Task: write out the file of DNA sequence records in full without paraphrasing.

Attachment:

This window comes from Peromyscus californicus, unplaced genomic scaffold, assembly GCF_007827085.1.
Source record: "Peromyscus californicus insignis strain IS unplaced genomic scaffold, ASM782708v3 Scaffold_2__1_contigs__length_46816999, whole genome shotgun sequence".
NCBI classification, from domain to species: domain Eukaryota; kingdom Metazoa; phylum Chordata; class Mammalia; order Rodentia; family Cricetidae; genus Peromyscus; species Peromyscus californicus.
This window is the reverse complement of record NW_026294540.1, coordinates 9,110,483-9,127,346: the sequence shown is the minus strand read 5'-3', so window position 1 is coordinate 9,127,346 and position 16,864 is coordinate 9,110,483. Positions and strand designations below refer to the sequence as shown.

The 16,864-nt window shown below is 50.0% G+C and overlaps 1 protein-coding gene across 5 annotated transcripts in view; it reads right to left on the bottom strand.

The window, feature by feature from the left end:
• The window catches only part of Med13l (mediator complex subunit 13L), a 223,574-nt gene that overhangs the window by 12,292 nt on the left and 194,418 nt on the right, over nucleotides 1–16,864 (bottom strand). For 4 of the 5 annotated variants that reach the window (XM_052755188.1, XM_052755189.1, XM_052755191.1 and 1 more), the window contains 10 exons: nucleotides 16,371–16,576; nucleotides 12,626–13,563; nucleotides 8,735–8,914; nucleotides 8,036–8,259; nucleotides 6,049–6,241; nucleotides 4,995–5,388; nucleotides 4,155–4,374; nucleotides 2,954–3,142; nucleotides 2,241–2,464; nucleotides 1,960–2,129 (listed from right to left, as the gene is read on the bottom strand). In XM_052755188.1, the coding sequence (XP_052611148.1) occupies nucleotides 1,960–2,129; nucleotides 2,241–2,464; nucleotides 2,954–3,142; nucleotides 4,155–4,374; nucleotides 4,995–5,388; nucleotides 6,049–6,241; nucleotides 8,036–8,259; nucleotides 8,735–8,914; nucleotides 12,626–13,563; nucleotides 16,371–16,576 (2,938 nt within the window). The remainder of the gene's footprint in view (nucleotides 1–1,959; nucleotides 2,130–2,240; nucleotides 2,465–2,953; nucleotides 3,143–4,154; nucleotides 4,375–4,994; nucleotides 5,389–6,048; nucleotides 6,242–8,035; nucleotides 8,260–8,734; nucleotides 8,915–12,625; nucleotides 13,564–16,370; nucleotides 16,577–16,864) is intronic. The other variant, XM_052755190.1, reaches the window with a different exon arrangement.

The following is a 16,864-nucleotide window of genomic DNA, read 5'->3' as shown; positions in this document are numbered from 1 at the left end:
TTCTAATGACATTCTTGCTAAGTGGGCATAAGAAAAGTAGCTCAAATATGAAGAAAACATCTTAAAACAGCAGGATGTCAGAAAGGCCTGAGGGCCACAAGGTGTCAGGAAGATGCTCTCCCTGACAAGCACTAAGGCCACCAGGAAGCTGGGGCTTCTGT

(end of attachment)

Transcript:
This window comes from Peromyscus californicus, unplaced genomic scaffold, assembly GCF_007827085.1.
Source record: "Peromyscus californicus insignis strain IS unplaced genomic scaffold, ASM782708v3 Scaffold_2__1_contigs__length_46816999, whole genome shotgun sequence".
NCBI classification, from domain to species: domain Eukaryota; kingdom Metazoa; phylum Chordata; class Mammalia; order Rodentia; family Cricetidae; genus Peromyscus; species Peromyscus californicus.
This window is the reverse complement of record NW_026294540.1, coordinates 9,110,483-9,127,346: the sequence shown is the minus strand read 5'-3', so window position 1 is coordinate 9,127,346 and position 16,864 is coordinate 9,110,483. Positions and strand designations below refer to the sequence as shown.

The 16,864-nt window shown below is 50.0% G+C and overlaps 1 protein-coding gene across 5 annotated transcripts in view; it reads right to left on the bottom strand.

The window, feature by feature from the left end:
• The window catches only part of Med13l (mediator complex subunit 13L), a 223,574-nt gene that overhangs the window by 12,292 nt on the left and 194,418 nt on the right, over nucleotides 1–16,864 (bottom strand). For 4 of the 5 annotated variants that reach the window (XM_052755188.1, XM_052755189.1, XM_052755191.1 and 1 more), the window contains 10 exons: nucleotides 16,371–16,576; nucleotides 12,626–13,563; nucleotides 8,735–8,914; nucleotides 8,036–8,259; nucleotides 6,049–6,241; nucleotides 4,995–5,388; nucleotides 4,155–4,374; nucleotides 2,954–3,142; nucleotides 2,241–2,464; nucleotides 1,960–2,129 (listed from right to left, as the gene is read on the bottom strand). In XM_052755188.1, the coding sequence (XP_052611148.1) occupies nucleotides 1,960–2,129; nucleotides 2,241–2,464; nucleotides 2,954–3,142; nucleotides 4,155–4,374; nucleotides 4,995–5,388; nucleotides 6,049–6,241; nucleotides 8,036–8,259; nucleotides 8,735–8,914; nucleotides 12,626–13,563; nucleotides 16,371–16,576 (2,938 nt within the window). The remainder of the gene's footprint in view (nucleotides 1–1,959; nucleotides 2,130–2,240; nucleotides 2,465–2,953; nucleotides 3,143–4,154; nucleotides 4,375–4,994; nucleotides 5,389–6,048; nucleotides 6,242–8,035; nucleotides 8,260–8,734; nucleotides 8,915–12,625; nucleotides 13,564–16,370; nucleotides 16,577–16,864) is intronic. The other variant, XM_052755190.1, reaches the window with a different exon arrangement.

The following is a 16,864-nucleotide window of genomic DNA, read 5'->3' as shown; positions in this document are numbered from 1 at the left end:
TTCTAATGACATTCTTGCTAAGTGGGCATAAGAAAAGTAGCTCAAATATGAAGAAAACATCTTAAAACAGCAGGATGTCAGAAAGGCCTGAGGGCCACAAGGTGTCAGGAAGATGCTCTCCCTGACAAGCACTAAGGCCACCAGGAAGCTGGGGCTTCTGT